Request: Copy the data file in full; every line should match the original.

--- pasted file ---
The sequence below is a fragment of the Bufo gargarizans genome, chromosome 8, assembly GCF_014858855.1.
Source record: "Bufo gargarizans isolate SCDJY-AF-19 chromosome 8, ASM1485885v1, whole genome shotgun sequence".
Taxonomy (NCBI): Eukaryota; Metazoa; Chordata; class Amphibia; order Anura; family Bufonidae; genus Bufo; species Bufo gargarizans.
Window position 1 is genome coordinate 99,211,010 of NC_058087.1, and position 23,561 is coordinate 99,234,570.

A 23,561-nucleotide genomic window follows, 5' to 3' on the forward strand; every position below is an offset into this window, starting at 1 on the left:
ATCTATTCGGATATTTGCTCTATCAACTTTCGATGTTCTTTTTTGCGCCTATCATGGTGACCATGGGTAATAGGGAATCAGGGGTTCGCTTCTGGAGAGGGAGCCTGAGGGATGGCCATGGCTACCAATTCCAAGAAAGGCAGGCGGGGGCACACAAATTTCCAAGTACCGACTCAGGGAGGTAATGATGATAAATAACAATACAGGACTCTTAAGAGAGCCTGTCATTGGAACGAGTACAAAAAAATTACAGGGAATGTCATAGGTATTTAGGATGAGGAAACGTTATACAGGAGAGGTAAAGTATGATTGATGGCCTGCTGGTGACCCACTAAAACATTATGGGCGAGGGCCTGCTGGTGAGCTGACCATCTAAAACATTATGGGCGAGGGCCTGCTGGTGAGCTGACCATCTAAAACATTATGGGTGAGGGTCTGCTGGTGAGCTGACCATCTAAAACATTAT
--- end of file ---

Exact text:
The sequence below is a fragment of the Bufo gargarizans genome, chromosome 8, assembly GCF_014858855.1.
Source record: "Bufo gargarizans isolate SCDJY-AF-19 chromosome 8, ASM1485885v1, whole genome shotgun sequence".
Taxonomy (NCBI): Eukaryota; Metazoa; Chordata; class Amphibia; order Anura; family Bufonidae; genus Bufo; species Bufo gargarizans.
Window position 1 is genome coordinate 99,211,010 of NC_058087.1, and position 23,561 is coordinate 99,234,570.

A 23,561-nucleotide genomic window follows, 5' to 3' on the forward strand; every position below is an offset into this window, starting at 1 on the left:
ATCTATTCGGATATTTGCTCTATCAACTTTCGATGTTCTTTTTTGCGCCTATCATGGTGACCATGGGTAATAGGGAATCAGGGGTTCGCTTCTGGAGAGGGAGCCTGAGGGATGGCCATGGCTACCAATTCCAAGAAAGGCAGGCGGGGGCACACAAATTTCCAAGTACCGACTCAGGGAGGTAATGATGATAAATAACAATACAGGACTCTTAAGAGAGCCTGTCATTGGAACGAGTACAAAAAAATTACAGGGAATGTCATAGGTATTTAGGATGAGGAAACGTTATACAGGAGAGGTAAAGTATGATTGATGGCCTGCTGGTGACCCACTAAAACATTATGGGCGAGGGCCTGCTGGTGAGCTGACCATCTAAAACATTATGGGCGAGGGCCTGCTGGTGAGCTGACCATCTAAAACATTATGGGTGAGGGTCTGCTGGTGAGCTGACCATCTAAAACATTAT